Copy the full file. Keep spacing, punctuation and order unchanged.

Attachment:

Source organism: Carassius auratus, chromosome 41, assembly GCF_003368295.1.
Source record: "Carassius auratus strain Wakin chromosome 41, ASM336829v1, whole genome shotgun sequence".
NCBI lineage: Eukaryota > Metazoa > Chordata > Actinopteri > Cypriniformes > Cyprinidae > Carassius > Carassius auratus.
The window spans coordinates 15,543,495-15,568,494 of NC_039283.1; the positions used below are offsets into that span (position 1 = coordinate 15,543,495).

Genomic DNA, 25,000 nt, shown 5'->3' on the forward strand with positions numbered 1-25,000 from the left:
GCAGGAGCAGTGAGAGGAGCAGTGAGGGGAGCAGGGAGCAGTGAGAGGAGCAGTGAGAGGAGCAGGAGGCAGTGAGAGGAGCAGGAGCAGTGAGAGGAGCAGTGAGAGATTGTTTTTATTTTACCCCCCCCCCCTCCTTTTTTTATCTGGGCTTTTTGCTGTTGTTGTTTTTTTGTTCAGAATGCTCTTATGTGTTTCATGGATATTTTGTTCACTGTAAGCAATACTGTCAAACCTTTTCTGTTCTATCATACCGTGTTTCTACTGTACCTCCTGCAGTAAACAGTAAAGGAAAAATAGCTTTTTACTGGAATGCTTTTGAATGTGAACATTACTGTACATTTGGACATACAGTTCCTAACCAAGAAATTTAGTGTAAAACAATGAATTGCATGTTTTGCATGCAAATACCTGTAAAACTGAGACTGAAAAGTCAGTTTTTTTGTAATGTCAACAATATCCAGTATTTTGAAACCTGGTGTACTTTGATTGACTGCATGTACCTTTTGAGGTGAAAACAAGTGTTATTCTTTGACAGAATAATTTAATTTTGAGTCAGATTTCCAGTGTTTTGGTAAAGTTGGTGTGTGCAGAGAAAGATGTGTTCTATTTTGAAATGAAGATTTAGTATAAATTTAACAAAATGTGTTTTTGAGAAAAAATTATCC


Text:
Source organism: Carassius auratus, chromosome 41, assembly GCF_003368295.1.
Source record: "Carassius auratus strain Wakin chromosome 41, ASM336829v1, whole genome shotgun sequence".
NCBI lineage: Eukaryota > Metazoa > Chordata > Actinopteri > Cypriniformes > Cyprinidae > Carassius > Carassius auratus.
The window spans coordinates 15,543,495-15,568,494 of NC_039283.1; the positions used below are offsets into that span (position 1 = coordinate 15,543,495).

Genomic DNA, 25,000 nt, shown 5'->3' on the forward strand with positions numbered 1-25,000 from the left:
GCAGGAGCAGTGAGAGGAGCAGTGAGGGGAGCAGGGAGCAGTGAGAGGAGCAGTGAGAGGAGCAGGAGGCAGTGAGAGGAGCAGGAGCAGTGAGAGGAGCAGTGAGAGATTGTTTTTATTTTACCCCCCCCCCCTCCTTTTTTTATCTGGGCTTTTTGCTGTTGTTGTTTTTTTGTTCAGAATGCTCTTATGTGTTTCATGGATATTTTGTTCACTGTAAGCAATACTGTCAAACCTTTTCTGTTCTATCATACCGTGTTTCTACTGTACCTCCTGCAGTAAACAGTAAAGGAAAAATAGCTTTTTACTGGAATGCTTTTGAATGTGAACATTACTGTACATTTGGACATACAGTTCCTAACCAAGAAATTTAGTGTAAAACAATGAATTGCATGTTTTGCATGCAAATACCTGTAAAACTGAGACTGAAAAGTCAGTTTTTTTGTAATGTCAACAATATCCAGTATTTTGAAACCTGGTGTACTTTGATTGACTGCATGTACCTTTTGAGGTGAAAACAAGTGTTATTCTTTGACAGAATAATTTAATTTTGAGTCAGATTTCCAGTGTTTTGGTAAAGTTGGTGTGTGCAGAGAAAGATGTGTTCTATTTTGAAATGAAGATTTAGTATAAATTTAACAAAATGTGTTTTTGAGAAAAAATTATCC